However, MTU says the market is volatile and supply of USM is dependent on various factors, such as traffic growth, production rates, oil prices, park and retirement rates, etc. In cases where oil prices are low and engines are being flown longer, there are fewer retirements and teardowns, which can result in a lack of certain parts. “We believe that experience and a strong network is key in navigating this volatile market,” says Sindemann. “Our strength is in the technical understanding from our nearly 40 years of MRO experience, combined with our market understanding through MTU Maintenance Lease Services B.V. It means we are able to handle engines in-house, salvage and repair parts—and also know what a fair market value for mature engines and USM is.”
Cost reduction is always crucial for customers, according to LHT. Their policy is always to better repair parts instead of throwing them away. “We are very experienced at supporting those who are open for recycled or used materials. We have gained a large expertise to develop repair methods,” says Berweger. “But we also consider all sources of used material, full aircraft as well as engines, landing gear or single components. We do trade overstock from aircraft teardown to a certain extent. In the end,” he stresses, “it is the decision of the customer…and it is our job to support him in the best possible manner.”
IAI Bedek has seen requests for USM in more RFP’s recently than in the past. They are also seeing customers’ demand that the facility has “green operational tendency” in its way of acting and performing service. “We invest a lot of resources on a continuous basis and, in practice, we are completely prepared for all aspects and infrastructures involved in the work processes, to act properly and in accordance with the strict legal requirements in this matter.” IAI-Bedek says it strictly abides by the regulations of the Israel Ministry of Environmental Protection.
BGS CEO Deal says, in response to customer demand with the creation of Boeing Global Services, it has developed the capability to support aerospace customers’ USM needs, including part trading, aircraft and engine teardown, and surplus redistribution and consignment. “Aerospace customers are demanding use of recycled and used materials and parts to meet replacement part needs,” Deal says. He says they understand utilizing USM to fill parts needs increases product availability and airlines’ operational efficiency. “Currently, Boeing is harvesting more than 2,500 USM parts for the aftermarket, with a potential of harvesting a total of 6,000 parts,” he emphasizes.
Outstanding in a Field
Technological change and the big data wave is coming and those companies that can leverage that aspect to their advantage are likely to do very well. Thousands of new tech aircraft are coming into service in the coming decade and will create new opportunities in the MRO industry. In the meantime, shops realize they need to focus their energy and resources on their core competencies, forge strategic partnerships and position themselves for growth in those regions where it will happen. It appears the giants of our industry have this figured out. With that said, what is the differentiating factor for these giants?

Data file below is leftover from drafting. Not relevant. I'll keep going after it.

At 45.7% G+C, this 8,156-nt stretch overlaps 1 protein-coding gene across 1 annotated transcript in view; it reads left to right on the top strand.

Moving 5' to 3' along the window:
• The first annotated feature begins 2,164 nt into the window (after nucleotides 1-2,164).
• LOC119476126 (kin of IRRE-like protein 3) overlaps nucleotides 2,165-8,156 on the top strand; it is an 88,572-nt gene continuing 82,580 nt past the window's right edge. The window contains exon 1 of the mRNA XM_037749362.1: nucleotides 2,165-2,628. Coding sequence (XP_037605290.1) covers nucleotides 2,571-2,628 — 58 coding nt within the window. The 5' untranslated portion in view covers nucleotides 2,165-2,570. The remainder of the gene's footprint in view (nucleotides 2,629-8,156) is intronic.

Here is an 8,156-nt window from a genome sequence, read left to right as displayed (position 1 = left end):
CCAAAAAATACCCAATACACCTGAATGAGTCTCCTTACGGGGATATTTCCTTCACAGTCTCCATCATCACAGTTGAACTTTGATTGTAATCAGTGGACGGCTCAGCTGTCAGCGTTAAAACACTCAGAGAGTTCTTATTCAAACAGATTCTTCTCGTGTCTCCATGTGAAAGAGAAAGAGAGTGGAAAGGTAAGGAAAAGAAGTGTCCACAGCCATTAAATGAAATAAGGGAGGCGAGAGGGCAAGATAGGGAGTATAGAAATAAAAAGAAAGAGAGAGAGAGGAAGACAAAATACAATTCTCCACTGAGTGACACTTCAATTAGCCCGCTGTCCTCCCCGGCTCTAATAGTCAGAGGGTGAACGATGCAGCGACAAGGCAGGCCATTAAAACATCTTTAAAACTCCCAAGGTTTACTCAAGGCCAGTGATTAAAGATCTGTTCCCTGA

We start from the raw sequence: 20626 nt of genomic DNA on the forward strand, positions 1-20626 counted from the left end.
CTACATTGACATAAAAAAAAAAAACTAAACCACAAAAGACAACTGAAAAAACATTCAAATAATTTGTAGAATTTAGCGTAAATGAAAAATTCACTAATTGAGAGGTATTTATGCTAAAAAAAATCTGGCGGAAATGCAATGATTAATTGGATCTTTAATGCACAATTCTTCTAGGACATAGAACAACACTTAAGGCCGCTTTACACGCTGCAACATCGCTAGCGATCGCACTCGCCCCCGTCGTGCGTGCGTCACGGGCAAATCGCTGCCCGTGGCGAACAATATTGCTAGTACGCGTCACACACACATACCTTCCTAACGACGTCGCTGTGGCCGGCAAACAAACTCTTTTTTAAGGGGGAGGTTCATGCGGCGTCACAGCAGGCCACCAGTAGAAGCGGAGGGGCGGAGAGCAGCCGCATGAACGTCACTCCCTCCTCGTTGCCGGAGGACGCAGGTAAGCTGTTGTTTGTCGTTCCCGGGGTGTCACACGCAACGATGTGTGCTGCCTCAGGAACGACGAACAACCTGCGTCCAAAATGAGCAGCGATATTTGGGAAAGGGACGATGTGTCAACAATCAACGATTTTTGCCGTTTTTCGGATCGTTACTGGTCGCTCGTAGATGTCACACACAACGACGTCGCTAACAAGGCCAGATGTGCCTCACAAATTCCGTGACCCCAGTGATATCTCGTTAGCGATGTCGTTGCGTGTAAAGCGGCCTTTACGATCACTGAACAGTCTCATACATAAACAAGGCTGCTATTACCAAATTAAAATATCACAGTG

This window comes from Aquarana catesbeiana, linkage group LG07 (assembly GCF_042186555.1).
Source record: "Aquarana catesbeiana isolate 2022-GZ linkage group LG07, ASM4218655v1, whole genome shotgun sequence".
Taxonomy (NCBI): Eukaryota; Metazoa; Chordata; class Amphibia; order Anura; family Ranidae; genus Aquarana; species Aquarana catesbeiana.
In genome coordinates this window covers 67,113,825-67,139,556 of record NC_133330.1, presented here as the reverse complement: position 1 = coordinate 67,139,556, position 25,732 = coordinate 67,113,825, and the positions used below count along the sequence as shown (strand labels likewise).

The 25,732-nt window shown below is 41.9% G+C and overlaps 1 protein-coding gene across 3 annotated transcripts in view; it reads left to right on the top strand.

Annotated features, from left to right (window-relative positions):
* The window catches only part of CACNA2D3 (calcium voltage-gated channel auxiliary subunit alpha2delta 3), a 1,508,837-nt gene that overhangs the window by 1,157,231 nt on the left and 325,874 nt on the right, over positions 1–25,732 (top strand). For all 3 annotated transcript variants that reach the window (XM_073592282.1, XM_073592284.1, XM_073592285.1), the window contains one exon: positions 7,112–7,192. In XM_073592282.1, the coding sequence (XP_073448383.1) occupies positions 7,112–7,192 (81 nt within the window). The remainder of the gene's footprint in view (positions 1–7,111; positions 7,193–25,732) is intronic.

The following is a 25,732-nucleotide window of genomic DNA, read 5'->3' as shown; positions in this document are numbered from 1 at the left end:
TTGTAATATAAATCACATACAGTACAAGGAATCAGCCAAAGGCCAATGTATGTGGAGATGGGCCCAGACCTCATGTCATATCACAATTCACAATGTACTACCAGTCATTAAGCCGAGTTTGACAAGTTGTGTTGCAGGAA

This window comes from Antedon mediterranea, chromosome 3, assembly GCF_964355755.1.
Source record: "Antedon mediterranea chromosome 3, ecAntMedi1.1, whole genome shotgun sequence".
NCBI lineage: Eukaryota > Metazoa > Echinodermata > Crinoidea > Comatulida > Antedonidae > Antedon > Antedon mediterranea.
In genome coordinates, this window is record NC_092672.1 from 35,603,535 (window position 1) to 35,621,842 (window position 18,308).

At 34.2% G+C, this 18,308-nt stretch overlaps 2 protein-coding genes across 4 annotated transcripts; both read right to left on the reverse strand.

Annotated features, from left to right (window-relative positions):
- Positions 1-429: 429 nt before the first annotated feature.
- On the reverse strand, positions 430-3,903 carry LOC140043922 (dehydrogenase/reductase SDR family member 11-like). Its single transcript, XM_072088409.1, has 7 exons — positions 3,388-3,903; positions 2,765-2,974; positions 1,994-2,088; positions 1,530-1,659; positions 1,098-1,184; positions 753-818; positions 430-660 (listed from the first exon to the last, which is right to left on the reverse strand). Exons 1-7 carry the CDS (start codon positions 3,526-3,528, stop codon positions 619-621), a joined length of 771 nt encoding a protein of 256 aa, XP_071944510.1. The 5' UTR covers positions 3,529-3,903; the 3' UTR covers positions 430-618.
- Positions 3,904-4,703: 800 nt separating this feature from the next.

At MTU, Sindemann says their secret is offering alternatives. “We are the global market leader in customized solutions,” he says. “As engine experts, we offer a wide range of individually-tailored solutions encompassing innovative MRO services, integrated leasing and asset management. We marry world-class engineering with intelligent creativity and never give up unless an optimal solution has been found.”
Boeing Global Services says they offer the unique position of bringing commercial and government customers the full scale and scope of Boeing’s lifecycle expertise and resources. “[This includes] the most advanced digital aviation and data analytics capabilities to anticipate their needs and maximize their investments. This ‘one-stop shop’ is unique in the industry and offers a full suite of services solutions integrated with our airplanes, which drives down lifecycle costs and optimizes capital expense and operating costs,” Deal affirms.
AJW says its greatest strength is its independence. “It is that, together with its size and reputation, which gives AJW the freedom and fluidity to move with the market’s needs, setting us apart from the competition,” says Whiteside. “Our strategy is to redefine aviation supply chain management so that we are an enabler and a facilitator that meets the needs of both our customers and partners worldwide to continue to transform aviation efficiency.”
Lufthansa Technik says its size, resulting scale effects and worldwide network with more than 35 subsidiaries and joint ventures sets it apart. Berweger also points to their comprehensive MRO-related R&D activities, their significant investment in innovation, and the integration of maintenance, production and design organizations as differentiators. “We have a focus on ‘MRO goes digital’ to create innovative and optimal customer services,” he adds. “There is no ‘one size fits all’ business model [at LHT].“
StandardAero cites its mission as to be the best to work for and the most trusted service partner. “Our company’s vision is to inspire the best and constantly raise the standard of aviation services,” Ford says. “What sets us apart…is our highly trained technicians and collaborative and supportive company culture. We build that culture through trusted partnerships with our employees and our customers,” Ford says.
AAR says their main differentiator is their independence. “We are not owned by an OEM or airline, so we can focus on delivering fast, flexible, customer tailored solutions to our customers within the commercial and government sectors,” AAR CCO Jessup says.
Looks like 2019 will be an interesting year for the big, friendly giants of MRO.